Mystery Monday: Jarand

Every Monday we will post an entry that hasn’t yet been published with a view towards harnessing the collective onomastic power of the internet. If you have any thoughts about the name’s origin, other variants it might be related to, other examples of its use, etc., please share them in the comments! If you wish to browse other Mystery Monday names, there is an index.

Today we have a Polish masculine name from the early 15th century:


There’s a (modern) Polish city called Jarandowo, which is likely related, etymologically, to the given name, but this doesn’t tell us anything about what their shared etymology might be.

Do you have any thoughts? Please share in the comments!


Filed under crowd-sourcing, dictionary entries, mystery monday

3 responses to “Mystery Monday: Jarand

  1. Jörg Knappen

    This name is explained as the Polish form of the Germanic name Arnold (see, e.g., : ). The sound correspondences look a little bit wild, but tractable.

    • Jörg Knappen

      I want to add that there is a modern Norwegian name with the same spelling but different etymology (from Hjerrand *heri-rant or Jørund).

  2. Brian M. Scott

    The second snippet (page 82) from this periodical says in part:

    Imię Jurand zniekształcieniem imienia Jarand na polskim średniowiecznym gruncie częściej w formie Jarant się pojawiającego. W poprawnym brzmieniu, tzn. Jarand lub Jarant, zapożyczylyśmy je poprzez lacińską formę Jarandus z języka niemieckego, gdzie jego odpowiednik posiadał postać Arand od postawowego imienia Arnold pochodną.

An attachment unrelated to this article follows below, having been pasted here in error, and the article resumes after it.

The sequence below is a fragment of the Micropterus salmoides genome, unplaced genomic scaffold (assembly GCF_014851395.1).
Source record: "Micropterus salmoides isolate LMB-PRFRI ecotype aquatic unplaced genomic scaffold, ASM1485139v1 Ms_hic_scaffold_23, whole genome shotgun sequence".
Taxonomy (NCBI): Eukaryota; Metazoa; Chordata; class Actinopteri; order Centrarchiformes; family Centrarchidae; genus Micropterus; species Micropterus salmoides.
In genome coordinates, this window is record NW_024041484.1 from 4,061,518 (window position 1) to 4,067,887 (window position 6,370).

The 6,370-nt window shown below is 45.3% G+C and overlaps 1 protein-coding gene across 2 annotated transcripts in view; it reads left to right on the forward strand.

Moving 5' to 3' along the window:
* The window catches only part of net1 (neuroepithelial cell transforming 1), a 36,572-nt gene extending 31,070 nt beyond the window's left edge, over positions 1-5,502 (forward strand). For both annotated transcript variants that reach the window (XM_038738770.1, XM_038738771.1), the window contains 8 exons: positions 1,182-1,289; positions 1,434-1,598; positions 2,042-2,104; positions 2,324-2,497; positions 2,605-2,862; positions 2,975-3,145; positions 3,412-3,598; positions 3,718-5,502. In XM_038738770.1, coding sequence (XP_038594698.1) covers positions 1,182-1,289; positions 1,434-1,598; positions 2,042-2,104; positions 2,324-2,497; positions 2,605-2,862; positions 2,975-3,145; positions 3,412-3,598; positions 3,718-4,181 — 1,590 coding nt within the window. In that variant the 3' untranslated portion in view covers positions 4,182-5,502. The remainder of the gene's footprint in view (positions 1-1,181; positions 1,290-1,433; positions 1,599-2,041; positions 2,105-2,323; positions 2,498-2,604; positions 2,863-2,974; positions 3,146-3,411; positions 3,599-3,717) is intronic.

According to Google Translate (after very minor massaging) this is:

    The name Jurand is a distortion of the name Jarand on Polish medieval soil more often appearing in the form Jarant. In the correct wording, i.e. Jarand or Jarant, we borrowed it through the Latin form Jarandus from German, where its counterpart had the form Arand derived from the primary name Arnold.

    It’s not visible in the snippet view for this book, but the Google search page that linked to it showed the following:

    Ten sam człowiek w tym samym źródle Arnolf), (Arnulf); Ernoldus, Hernold; 2. Arand (< Aran-old Fm 140). III. 1. Ernus, Hernus. B. I. 1. Arnołt, por. Arnołt (NCh), (Arnułt), Harnołt, Jarnołt, (Jarnułt), Jernołt, (Jernułt); 2. Jarant, Jarand, Jarunt, Jerant, …

    For this Google Translate offers:

    The same man in the same source (Arnolf), (Arnulf); Ernoldus, Hernold; 2. Arand (<Aran-old Fm 140). III. 1. Ernus, Hernus. B. I. 1. Arnołt, cf. Arnołt (NCh), (Arnułt), Harnołt, Jarnołt, (Jarnułt), Jernołt, (Jernułt); 2. Jarant, Jarand, Jarunt, Jerant, …

    W. Taszycki, Słownik staropolskich nazw osobowych, II:436f s.n. Jarant, has almost two pages of citations in a variety of forms.

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